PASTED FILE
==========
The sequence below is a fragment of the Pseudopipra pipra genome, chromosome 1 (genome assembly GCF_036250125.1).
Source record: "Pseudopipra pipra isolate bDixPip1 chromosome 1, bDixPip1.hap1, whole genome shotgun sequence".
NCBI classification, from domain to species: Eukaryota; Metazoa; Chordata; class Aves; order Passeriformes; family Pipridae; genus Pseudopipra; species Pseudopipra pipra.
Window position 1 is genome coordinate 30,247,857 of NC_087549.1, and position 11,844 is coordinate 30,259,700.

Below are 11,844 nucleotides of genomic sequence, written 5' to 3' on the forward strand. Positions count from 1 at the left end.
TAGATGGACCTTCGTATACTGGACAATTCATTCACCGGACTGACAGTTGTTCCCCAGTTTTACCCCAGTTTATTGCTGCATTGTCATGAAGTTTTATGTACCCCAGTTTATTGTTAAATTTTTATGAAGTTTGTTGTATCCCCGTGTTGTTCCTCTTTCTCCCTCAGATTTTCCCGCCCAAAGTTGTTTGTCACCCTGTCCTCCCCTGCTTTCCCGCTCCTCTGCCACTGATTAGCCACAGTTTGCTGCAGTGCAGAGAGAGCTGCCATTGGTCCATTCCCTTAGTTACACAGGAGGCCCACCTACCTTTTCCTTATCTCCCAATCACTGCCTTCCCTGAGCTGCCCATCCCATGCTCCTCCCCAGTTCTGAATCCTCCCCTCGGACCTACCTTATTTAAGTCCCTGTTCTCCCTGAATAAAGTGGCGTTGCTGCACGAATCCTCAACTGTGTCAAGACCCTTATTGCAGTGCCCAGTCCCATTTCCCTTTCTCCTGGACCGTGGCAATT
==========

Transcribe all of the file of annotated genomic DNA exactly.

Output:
The sequence below is a fragment of the Pseudopipra pipra genome, chromosome 1 (genome assembly GCF_036250125.1).
Source record: "Pseudopipra pipra isolate bDixPip1 chromosome 1, bDixPip1.hap1, whole genome shotgun sequence".
NCBI classification, from domain to species: Eukaryota; Metazoa; Chordata; class Aves; order Passeriformes; family Pipridae; genus Pseudopipra; species Pseudopipra pipra.
Window position 1 is genome coordinate 30,247,857 of NC_087549.1, and position 11,844 is coordinate 30,259,700.

Below are 11,844 nucleotides of genomic sequence, written 5' to 3' on the forward strand. Positions count from 1 at the left end.
TAGATGGACCTTCGTATACTGGACAATTCATTCACCGGACTGACAGTTGTTCCCCAGTTTTACCCCAGTTTATTGCTGCATTGTCATGAAGTTTTATGTACCCCAGTTTATTGTTAAATTTTTATGAAGTTTGTTGTATCCCCGTGTTGTTCCTCTTTCTCCCTCAGATTTTCCCGCCCAAAGTTGTTTGTCACCCTGTCCTCCCCTGCTTTCCCGCTCCTCTGCCACTGATTAGCCACAGTTTGCTGCAGTGCAGAGAGAGCTGCCATTGGTCCATTCCCTTAGTTACACAGGAGGCCCACCTACCTTTTCCTTATCTCCCAATCACTGCCTTCCCTGAGCTGCCCATCCCATGCTCCTCCCCAGTTCTGAATCCTCCCCTCGGACCTACCTTATTTAAGTCCCTGTTCTCCCTGAATAAAGTGGCGTTGCTGCACGAATCCTCAACTGTGTCAAGACCCTTATTGCAGTGCCCAGTCCCATTTCCCTTTCTCCTGGACCGTGGCAATT